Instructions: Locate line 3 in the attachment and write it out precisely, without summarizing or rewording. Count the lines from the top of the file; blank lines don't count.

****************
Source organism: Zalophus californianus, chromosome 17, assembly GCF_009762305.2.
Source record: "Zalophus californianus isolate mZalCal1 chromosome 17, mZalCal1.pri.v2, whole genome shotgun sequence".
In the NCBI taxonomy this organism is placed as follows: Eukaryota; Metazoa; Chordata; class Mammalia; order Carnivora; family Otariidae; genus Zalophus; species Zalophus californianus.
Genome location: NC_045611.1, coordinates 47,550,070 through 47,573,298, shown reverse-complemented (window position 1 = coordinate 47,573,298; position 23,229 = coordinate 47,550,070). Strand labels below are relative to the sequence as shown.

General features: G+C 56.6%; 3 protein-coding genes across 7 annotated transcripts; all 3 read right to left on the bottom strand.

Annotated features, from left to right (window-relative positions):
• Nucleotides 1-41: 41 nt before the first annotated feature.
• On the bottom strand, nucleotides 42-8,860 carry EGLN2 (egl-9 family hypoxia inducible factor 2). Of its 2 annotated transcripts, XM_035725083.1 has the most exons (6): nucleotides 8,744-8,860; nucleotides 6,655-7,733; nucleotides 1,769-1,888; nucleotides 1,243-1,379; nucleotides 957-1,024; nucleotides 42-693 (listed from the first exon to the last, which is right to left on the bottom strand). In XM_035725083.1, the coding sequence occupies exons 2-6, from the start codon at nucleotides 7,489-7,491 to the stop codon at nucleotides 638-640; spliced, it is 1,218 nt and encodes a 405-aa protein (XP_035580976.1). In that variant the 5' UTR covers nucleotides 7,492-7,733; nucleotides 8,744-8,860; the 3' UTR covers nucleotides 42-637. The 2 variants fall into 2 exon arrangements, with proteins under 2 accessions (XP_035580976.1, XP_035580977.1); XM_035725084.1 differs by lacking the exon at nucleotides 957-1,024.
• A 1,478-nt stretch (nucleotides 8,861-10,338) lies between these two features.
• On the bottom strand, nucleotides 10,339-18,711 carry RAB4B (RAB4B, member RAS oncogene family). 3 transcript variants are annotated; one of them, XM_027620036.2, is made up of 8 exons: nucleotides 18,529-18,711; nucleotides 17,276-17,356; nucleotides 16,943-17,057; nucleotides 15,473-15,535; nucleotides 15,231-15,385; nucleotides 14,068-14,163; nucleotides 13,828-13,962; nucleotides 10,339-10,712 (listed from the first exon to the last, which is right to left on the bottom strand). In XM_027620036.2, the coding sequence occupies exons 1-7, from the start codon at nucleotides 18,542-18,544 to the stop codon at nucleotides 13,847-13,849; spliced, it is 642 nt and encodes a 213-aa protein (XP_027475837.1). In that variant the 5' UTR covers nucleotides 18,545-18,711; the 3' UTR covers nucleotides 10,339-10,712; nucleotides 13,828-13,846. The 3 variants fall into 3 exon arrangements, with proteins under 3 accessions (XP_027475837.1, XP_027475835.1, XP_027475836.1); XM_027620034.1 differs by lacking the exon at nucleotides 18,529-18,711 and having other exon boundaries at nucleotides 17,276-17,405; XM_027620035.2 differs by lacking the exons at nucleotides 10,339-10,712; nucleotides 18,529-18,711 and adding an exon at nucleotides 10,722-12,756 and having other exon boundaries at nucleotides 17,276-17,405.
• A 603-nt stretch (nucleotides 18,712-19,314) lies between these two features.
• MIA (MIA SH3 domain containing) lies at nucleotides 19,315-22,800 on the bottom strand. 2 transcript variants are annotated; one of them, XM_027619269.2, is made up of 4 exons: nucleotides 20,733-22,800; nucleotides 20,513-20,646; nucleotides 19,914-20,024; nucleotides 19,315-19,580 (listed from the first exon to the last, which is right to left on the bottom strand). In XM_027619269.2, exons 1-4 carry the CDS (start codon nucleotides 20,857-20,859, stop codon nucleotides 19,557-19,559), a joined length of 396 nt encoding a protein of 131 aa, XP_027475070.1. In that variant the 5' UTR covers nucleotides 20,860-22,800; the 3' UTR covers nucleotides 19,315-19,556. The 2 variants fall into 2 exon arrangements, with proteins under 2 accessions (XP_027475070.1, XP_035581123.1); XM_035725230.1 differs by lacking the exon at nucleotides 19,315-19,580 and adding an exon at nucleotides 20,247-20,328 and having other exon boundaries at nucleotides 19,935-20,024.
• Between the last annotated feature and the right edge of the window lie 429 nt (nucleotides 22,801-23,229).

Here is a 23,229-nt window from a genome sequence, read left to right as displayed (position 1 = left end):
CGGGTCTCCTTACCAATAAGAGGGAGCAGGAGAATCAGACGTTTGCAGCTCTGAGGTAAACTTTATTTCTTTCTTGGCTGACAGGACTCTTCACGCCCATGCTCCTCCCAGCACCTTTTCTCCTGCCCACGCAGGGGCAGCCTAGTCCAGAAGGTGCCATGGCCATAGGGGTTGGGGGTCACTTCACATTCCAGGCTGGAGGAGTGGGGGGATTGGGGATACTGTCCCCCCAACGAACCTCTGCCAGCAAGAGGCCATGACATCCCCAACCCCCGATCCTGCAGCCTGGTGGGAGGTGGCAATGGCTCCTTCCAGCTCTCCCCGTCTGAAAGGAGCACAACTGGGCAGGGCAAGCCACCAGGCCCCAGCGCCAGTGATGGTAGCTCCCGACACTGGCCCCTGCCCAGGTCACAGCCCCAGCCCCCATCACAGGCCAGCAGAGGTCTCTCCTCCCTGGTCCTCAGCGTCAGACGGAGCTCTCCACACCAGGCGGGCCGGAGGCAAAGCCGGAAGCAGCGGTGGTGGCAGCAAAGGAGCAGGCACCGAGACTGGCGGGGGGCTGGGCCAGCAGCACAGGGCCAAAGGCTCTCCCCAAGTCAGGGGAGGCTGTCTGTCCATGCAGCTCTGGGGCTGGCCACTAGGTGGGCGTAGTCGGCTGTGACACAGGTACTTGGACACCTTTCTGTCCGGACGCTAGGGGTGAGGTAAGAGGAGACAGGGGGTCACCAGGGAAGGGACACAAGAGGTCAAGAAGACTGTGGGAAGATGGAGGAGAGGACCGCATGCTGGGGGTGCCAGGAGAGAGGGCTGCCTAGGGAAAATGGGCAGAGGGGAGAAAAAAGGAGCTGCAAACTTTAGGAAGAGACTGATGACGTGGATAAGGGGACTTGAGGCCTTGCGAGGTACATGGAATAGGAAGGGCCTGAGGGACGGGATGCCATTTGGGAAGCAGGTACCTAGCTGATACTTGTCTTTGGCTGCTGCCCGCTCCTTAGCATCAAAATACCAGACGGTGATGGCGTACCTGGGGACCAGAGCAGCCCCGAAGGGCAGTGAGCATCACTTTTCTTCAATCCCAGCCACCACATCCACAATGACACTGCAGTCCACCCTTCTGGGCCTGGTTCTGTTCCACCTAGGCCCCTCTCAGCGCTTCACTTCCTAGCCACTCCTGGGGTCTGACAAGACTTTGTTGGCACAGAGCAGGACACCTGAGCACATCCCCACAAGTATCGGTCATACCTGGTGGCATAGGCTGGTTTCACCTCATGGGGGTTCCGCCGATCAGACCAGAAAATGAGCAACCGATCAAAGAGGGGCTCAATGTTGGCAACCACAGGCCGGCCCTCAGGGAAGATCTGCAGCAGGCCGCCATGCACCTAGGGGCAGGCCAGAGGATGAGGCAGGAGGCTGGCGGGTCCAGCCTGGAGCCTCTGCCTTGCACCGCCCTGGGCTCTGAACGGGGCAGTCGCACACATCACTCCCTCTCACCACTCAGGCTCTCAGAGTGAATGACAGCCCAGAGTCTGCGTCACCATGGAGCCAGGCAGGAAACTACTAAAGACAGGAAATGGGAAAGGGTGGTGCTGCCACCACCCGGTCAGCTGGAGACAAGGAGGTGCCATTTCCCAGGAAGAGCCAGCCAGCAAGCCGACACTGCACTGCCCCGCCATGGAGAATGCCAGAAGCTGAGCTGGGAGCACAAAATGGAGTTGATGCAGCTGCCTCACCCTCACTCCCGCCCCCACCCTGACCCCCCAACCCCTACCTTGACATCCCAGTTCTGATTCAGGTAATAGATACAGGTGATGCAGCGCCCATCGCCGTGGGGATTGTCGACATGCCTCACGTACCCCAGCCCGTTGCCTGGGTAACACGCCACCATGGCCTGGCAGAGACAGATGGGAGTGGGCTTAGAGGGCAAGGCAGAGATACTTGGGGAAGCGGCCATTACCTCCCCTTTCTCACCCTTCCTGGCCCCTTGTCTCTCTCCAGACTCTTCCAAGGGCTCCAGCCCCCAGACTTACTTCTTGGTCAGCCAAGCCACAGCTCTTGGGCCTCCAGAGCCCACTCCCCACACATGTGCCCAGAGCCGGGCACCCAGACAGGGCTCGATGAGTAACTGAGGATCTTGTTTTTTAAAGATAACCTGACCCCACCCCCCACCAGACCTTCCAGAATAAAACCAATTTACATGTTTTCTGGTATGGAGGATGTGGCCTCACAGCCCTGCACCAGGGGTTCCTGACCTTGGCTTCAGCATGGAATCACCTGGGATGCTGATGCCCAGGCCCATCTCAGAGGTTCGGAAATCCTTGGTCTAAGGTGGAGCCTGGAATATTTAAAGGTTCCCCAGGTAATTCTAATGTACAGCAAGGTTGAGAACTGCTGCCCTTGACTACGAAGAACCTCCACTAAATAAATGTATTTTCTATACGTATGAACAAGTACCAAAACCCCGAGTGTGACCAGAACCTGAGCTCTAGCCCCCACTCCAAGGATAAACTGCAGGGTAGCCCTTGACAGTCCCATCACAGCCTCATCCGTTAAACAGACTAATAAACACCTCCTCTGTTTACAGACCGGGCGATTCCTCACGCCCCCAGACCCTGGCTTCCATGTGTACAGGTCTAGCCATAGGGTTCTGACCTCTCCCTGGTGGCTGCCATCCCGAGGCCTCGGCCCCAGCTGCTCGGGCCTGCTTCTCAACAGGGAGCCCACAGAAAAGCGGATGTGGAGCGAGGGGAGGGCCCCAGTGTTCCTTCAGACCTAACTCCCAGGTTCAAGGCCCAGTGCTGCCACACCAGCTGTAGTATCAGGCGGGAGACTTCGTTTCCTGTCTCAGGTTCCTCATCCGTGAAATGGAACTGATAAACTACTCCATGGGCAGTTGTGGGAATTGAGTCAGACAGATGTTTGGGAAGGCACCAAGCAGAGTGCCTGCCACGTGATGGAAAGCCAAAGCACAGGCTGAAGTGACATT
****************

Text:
In the NCBI taxonomy this organism is placed as follows: Eukaryota; Metazoa; Chordata; class Mammalia; order Carnivora; family Otariidae; genus Zalophus; species Zalophus californianus.